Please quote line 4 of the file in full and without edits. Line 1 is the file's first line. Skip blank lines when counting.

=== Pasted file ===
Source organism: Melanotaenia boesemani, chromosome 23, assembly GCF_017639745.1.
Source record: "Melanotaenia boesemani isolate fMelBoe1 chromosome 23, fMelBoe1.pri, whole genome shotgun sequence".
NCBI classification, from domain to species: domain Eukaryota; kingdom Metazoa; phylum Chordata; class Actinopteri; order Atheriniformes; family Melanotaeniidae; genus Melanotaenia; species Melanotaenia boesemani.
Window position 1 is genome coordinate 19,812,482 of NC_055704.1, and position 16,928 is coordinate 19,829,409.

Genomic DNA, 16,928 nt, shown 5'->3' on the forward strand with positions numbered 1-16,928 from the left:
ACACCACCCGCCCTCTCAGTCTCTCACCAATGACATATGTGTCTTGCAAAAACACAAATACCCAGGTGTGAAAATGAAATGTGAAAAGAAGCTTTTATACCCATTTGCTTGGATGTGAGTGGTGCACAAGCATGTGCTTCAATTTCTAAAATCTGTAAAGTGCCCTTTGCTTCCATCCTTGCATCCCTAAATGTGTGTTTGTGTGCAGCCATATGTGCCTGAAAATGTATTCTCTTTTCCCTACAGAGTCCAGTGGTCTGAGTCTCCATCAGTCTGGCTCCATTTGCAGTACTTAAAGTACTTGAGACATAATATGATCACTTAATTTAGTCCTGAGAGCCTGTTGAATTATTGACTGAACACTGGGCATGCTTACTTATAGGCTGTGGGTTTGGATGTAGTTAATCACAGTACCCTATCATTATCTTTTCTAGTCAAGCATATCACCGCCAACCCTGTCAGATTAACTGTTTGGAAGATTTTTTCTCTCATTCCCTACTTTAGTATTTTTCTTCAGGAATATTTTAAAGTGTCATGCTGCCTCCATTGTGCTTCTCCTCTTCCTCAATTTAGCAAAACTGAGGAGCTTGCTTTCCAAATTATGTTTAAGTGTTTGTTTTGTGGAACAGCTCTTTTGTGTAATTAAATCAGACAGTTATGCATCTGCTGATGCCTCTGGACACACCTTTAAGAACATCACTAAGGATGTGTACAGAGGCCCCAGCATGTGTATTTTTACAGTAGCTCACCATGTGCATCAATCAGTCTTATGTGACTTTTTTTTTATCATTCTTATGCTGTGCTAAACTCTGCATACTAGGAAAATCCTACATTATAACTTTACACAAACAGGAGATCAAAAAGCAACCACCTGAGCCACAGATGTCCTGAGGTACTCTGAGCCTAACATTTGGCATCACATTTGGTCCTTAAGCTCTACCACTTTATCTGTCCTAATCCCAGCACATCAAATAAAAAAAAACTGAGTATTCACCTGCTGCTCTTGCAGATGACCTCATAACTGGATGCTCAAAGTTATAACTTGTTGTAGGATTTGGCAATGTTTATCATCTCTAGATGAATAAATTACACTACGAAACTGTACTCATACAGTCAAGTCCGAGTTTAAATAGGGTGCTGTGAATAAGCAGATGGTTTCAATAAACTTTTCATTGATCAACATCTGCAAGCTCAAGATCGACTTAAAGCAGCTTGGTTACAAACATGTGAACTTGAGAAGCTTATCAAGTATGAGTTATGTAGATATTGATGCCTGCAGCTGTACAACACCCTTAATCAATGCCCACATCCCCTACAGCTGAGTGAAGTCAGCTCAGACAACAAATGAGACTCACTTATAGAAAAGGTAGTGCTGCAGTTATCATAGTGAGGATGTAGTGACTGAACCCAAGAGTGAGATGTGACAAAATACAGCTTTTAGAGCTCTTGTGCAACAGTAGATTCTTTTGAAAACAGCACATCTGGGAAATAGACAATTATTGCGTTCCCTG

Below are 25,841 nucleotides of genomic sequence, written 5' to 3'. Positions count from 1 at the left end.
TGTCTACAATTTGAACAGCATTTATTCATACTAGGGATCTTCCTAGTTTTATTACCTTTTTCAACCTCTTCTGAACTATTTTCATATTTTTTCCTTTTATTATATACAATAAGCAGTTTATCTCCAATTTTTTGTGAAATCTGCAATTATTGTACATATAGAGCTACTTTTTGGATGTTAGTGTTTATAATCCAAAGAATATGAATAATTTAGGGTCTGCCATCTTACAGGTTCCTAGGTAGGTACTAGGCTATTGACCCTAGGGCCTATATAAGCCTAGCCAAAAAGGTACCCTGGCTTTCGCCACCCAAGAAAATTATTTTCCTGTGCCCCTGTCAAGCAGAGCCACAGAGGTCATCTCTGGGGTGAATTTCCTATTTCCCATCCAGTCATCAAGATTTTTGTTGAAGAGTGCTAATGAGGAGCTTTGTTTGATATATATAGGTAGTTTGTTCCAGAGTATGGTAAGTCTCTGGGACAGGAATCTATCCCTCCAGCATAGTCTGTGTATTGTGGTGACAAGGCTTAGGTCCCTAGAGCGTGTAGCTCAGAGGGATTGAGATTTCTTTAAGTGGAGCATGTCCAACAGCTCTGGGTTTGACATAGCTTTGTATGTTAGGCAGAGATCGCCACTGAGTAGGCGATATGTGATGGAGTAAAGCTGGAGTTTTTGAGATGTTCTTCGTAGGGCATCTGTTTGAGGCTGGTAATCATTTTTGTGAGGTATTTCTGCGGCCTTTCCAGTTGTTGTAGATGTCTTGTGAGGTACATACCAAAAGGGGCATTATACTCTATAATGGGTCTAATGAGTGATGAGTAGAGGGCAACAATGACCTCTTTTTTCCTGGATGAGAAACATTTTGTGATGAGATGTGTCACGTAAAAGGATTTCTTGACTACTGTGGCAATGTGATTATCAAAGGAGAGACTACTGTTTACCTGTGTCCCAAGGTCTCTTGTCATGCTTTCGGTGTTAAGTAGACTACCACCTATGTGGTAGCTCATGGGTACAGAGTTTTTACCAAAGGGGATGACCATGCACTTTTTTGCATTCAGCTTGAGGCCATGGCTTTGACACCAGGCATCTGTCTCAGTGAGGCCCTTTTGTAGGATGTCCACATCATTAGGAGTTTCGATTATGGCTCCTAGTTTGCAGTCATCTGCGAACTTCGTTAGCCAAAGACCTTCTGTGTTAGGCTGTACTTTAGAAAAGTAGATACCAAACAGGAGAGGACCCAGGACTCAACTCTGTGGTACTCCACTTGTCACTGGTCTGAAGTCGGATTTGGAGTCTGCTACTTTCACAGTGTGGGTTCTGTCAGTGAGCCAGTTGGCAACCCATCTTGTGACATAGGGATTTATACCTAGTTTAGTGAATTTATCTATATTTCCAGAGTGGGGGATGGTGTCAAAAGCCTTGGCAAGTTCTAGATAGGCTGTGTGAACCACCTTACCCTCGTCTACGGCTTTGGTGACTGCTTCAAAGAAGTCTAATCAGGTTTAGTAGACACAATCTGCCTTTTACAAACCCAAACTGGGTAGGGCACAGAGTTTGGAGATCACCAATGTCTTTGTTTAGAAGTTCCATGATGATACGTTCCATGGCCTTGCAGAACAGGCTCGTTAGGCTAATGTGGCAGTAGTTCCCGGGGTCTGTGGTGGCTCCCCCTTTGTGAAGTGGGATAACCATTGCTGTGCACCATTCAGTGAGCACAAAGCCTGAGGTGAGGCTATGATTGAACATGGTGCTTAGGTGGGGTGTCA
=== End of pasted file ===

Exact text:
Window position 1 is genome coordinate 19,812,482 of NC_055704.1, and position 16,928 is coordinate 19,829,409.